Washington: The US has inked a new pact with Pacific leaders as part of an unprecedented summit designed to step up its efforts in the region and curtail China’s growing influence.
Admitting that the Pacific Islands have been given “short shrift” for years, the Biden administration has sought to make amends by inviting regional leaders to Washington for a two-day forum to address issues such as climate change, maritime security, the pandemic response and economic recovery.
East-West Centre President Suzanne Puanani Vares-Lum, left, speaks at the US-Pacific Island Country Summit with Secretary of State Antony Blinken at the State Department in Washington.Credit:AP
Opening the session at the US State Department today, Secretary of State Antony Blinken said the two sides had agreed to “a declaration of partnership between the US and the Pacific”.
The declaration – which is expected to be formally unveiled when President Joe Biden hosts the group at the White House tomorrow – is meant to provide a framework for heightened US engagement in the Pacific.
According to Blinken, it showed a “shared vision for the future” which he said “recognises that only by working together can we actually tackle the biggest challenges of our time, that confront all of our citizens.”
Secretary of State Antony Blinken, left, greets dignitaries from Pacific Island Countries during the US-Pacific Island Country Summit at the State Department in Washington.Credit:AP
“What I hope you take away from these engagements is that the United States shares your vision, and we are committed to help realise it,” Blinken told the group of about a dozen countries.
Among the initiatives touted by the US is the expansion of diplomatic missions among Pacific island nations; the creation of a new ambassador’s post to the Pacific Islands Forum; and the re-establishment a US Agency for International Development mission in Fiji.
Pacific nations will also be helped to build and upgrade submarine cables to improve communications networks, and will be assisted to thwart future disease outbreaks.
The enhanced partnership comes after the US and its allies were shaken earlier this year after China and Solomon Islands signed a new security agreement, prompting fears that Beijing could use it to establish a military foothold in the Pacific nation less than 2000 kilometres off Australia’s east coast.
Last week, Solomon Islands Prime Minister Manasseh Sogavare also used an address to the United Nations General Assembly to argue that his country had been subjected to “a barrage of unwarranted and misplaced criticisms, misinformation and intimidation” since formalising diplomatic relations with China in 2019.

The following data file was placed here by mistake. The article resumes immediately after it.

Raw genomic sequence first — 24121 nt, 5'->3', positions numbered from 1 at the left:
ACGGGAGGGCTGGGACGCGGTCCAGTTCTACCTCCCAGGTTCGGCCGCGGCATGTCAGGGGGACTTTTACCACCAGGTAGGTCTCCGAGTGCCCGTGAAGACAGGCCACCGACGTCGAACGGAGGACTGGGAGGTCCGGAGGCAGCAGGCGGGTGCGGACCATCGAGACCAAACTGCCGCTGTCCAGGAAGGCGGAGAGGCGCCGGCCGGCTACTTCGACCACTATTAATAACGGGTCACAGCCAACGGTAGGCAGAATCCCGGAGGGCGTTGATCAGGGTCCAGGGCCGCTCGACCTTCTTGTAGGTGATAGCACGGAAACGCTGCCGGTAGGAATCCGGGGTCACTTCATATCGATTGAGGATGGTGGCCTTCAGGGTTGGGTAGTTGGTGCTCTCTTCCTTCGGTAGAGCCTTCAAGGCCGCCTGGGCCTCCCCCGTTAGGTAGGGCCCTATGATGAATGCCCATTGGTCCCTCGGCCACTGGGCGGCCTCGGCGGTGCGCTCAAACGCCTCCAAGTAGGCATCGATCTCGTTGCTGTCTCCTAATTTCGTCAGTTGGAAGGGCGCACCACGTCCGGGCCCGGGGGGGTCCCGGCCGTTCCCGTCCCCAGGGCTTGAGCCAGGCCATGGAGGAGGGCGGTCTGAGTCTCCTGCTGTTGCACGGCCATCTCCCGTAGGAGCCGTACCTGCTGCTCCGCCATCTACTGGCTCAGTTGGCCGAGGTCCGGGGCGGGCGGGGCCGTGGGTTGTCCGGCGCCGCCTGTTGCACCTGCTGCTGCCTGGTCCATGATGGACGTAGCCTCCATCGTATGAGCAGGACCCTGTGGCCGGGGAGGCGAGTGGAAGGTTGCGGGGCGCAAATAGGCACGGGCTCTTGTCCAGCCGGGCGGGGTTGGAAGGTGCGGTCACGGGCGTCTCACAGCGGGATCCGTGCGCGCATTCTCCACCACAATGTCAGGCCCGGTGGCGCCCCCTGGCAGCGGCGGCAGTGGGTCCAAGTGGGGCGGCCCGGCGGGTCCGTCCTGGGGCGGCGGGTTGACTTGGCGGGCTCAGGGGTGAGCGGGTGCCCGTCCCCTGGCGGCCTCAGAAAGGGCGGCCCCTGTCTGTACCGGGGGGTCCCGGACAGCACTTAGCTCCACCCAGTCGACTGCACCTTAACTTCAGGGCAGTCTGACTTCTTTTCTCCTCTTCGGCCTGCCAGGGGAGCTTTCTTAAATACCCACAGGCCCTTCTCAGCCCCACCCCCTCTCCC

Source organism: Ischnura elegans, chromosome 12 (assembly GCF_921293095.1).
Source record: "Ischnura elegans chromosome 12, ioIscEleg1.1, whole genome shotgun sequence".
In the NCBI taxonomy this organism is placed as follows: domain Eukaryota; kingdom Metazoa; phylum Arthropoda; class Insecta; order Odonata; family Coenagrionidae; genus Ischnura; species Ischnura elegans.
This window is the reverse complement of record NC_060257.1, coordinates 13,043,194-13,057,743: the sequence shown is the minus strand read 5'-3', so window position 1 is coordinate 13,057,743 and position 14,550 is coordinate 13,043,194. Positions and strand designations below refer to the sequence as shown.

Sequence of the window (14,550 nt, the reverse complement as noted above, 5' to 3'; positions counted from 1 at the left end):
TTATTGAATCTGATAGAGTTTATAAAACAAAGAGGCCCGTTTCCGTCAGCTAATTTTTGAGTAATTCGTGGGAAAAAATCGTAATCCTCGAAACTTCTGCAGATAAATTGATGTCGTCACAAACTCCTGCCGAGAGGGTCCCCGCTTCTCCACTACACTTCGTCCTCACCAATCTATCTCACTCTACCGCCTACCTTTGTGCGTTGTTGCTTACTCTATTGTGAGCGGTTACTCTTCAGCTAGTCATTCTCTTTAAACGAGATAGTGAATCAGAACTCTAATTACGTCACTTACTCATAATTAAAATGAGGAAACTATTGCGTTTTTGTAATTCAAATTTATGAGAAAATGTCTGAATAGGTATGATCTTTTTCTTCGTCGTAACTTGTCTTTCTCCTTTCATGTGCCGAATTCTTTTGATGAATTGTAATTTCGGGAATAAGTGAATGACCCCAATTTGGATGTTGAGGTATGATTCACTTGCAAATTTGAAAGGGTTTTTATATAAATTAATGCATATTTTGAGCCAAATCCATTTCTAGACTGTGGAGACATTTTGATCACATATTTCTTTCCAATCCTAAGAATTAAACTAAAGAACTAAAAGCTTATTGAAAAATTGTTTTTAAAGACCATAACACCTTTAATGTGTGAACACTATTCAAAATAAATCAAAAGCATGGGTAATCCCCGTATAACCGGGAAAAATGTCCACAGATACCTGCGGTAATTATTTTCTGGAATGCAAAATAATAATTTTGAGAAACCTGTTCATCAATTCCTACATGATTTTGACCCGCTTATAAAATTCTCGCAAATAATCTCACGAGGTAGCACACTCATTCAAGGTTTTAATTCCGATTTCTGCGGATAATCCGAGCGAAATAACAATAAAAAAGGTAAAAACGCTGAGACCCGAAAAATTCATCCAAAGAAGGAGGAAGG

Today, however, the Solomon Islands was one of about a dozen Pacific nations to take part in the summit, alongside nations such as Fiji, Palau, Tonga, Samoa and New Caledonia.
The attendance of the island nation came amid reports earlier this week that it was unlikely to sign on to a multi-part declaration with the US, raising doubts about whether there would be a consensus among the countries involved.
Asked to confirm today if the Solomon Islands had agreed to the declaration, State Department spokesman Ned Price declined to answer directly, other than to say: “I will, for now, so as not to spoil some of the surprise for tomorrow, just say that we’ve been in a position to make tremendous progress.
Solomon Islands Prime Minister Manasseh Sogavare (right) with visiting Chinese Foreign Minister Wang Yi in May.Credit:AP
“We’ve been gratified by the constructive conversations that we’ve had with Pacific Island attendees and we’ll have more to say on this tomorrow [when Biden hosts the leaders],” Price said.
While China’s ambitions in the Indo-Pacific have been a growing concern for the US, the key priority for many Pacific Island leaders is climate change. Washington has also made clear that it wants to step up its efforts in the region, and analysts have also questioned whether the effort the US is now making will be ongoing – or if it’s just a reaction to Beijing’s influence.
One senior official admitted this week that “sometimes in that Indo-Pacific formulation, the region that gets short shrift is the Pacific.”
Charles Edel, the Australia chair of the Centre for Strategic and International Studies, said he agreed with the assessment, saying that “over the last decade the Pacific indeed has gotten short shrift from Washington: under resourcing less than laser focus on it and frankly, less understanding about why this region matters so much.”
“But really over the last couple of months, you can see that the wheels of government are working to bring this area to the fore,” he said.
“They’ve obviously been cranking the policy levers over the last six months. Now the questions is not whether those initiatives become ‘one offs’ but sustained engagement with the region, too.”
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